Karl Barth, Catholic Renewal and Vatican II (T&T Clark Studies in Systematic Theology)
By: Benjamin Dahlke (author)Paperback
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From the 1920s on, Karl Barth's thought was received with great interest not only by Protestants but also by Catholic theologians, who analyzed it in detail. This study outlines how and why this happened, especially in the period leading up to Vatican II. Dahlke shows how preoccupation with Barth's Epistle to the Romans and Church Dogmatics triggered a theological renewal among Catholic theologians. In addition to Hans Urs von Balthasar's critical appropriation of Barth's thought, the controversy surrounding the issue of analogia entis with Erich Przywara is also dealt with.
Benjamin Dahlke is a postdoctoral research fellow at the Department of Catholic Theology, University of Mainz, Germany. Bruce McCormack is Professor of Theology at Princeton Theological Seminary, USA.
Introduction 1. The Epistle to the Romans: First Reactions to Karl Barth 2. Anti-Modern Modern: The Philosophical Presumptions of Dialectical Theology 3. Unity in Faith: The Munster Circle, Robert Grosche and the Periodical Catholica 4. Fides quaerens intellectum: Barth's Essay on Anselm of Canterbury 5. The Invention of the Antichrist? Catholic Reactions to Barth's Condemnation of the analogia entis 6. Hans Urs von Balthasar's Contribution to the Renewal of Catholic Theology 7. Balthasar's Perception of Barth's Line of Thought 8. Balthasar's Appropriation of Barth's Line of Thought (1948-1951) 9. Balthasar's Later Writings on Barth's Thought (after 1951) Summary Bibliography Author Index Subject Index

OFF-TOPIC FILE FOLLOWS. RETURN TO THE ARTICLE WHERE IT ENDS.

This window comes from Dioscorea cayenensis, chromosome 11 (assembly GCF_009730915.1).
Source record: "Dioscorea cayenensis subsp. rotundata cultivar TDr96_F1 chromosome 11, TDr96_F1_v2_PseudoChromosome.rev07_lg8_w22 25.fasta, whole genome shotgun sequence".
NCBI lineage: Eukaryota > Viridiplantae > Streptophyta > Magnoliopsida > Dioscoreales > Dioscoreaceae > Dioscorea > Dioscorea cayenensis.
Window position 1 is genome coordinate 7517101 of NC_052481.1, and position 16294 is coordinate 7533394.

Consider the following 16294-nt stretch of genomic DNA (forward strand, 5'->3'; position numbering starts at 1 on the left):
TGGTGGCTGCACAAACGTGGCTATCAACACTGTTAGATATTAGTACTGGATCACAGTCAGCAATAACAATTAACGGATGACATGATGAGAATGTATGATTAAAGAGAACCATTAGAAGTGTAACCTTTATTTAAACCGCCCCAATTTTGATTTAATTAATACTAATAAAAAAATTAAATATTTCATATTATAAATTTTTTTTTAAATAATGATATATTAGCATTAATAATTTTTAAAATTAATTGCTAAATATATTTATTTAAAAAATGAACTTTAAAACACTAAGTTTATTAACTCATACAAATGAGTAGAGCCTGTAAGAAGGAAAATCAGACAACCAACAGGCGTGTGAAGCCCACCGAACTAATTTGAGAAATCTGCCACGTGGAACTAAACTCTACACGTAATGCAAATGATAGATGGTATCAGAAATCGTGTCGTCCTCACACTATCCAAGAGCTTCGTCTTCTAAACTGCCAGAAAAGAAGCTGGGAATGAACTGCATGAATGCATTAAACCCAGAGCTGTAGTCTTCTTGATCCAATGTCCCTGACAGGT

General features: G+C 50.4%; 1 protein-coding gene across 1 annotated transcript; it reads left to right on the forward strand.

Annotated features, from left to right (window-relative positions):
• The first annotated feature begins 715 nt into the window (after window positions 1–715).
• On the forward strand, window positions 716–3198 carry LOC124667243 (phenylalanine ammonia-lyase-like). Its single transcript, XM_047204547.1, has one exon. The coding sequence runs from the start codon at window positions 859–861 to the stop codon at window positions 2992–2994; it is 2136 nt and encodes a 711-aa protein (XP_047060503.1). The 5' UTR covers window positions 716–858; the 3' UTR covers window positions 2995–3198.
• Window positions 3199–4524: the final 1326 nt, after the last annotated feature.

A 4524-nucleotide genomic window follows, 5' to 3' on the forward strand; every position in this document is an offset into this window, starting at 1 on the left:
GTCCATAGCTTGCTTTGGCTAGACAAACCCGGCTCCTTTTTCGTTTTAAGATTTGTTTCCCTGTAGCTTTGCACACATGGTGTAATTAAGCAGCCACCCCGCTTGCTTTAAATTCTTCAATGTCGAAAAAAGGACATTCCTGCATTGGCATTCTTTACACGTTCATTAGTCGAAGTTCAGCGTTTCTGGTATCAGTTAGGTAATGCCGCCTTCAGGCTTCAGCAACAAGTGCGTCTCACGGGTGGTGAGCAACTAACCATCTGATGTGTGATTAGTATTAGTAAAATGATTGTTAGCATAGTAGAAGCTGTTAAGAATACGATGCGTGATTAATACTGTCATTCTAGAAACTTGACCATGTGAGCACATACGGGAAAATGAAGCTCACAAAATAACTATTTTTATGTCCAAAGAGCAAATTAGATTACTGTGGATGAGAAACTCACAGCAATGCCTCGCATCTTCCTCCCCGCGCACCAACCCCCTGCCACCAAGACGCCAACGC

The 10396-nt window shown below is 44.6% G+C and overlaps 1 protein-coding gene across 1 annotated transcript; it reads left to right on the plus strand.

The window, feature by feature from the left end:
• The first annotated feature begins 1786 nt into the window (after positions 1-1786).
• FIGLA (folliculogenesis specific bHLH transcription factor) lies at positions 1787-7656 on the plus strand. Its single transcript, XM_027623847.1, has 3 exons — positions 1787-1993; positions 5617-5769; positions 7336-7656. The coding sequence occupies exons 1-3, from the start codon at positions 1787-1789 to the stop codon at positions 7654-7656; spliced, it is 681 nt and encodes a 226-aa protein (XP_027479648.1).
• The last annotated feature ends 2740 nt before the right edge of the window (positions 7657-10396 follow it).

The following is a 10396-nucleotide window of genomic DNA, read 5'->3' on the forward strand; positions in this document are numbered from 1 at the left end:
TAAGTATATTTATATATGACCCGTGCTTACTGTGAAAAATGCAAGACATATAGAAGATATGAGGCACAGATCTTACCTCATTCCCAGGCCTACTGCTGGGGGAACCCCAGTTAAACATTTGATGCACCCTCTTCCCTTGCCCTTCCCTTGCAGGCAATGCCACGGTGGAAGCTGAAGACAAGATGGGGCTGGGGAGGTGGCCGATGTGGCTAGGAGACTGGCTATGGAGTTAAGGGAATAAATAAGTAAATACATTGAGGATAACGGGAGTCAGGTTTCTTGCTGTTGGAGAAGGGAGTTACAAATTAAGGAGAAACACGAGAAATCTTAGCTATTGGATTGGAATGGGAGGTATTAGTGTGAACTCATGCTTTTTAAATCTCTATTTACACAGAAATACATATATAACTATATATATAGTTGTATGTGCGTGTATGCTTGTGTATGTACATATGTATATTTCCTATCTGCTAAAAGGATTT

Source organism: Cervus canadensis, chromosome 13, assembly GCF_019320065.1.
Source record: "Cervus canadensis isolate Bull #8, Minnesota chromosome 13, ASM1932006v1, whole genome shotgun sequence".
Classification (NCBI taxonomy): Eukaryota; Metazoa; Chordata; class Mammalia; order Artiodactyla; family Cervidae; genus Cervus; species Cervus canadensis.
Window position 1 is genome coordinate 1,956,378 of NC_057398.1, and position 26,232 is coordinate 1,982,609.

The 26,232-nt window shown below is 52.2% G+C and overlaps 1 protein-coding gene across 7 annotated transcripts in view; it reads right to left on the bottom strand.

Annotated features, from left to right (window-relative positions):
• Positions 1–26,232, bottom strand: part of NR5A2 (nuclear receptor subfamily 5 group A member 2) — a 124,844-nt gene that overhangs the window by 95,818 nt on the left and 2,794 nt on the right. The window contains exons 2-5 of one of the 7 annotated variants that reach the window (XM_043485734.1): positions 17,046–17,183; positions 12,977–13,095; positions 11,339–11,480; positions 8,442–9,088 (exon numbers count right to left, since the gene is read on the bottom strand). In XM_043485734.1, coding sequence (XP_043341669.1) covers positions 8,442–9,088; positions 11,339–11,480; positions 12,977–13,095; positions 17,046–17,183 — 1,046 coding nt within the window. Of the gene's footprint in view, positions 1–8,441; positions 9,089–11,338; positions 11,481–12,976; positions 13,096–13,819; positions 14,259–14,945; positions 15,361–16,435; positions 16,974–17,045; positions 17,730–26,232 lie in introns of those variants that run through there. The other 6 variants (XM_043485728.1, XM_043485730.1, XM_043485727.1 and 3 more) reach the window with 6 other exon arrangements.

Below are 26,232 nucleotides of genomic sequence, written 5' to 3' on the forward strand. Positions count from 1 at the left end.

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- ID: 9780567616869
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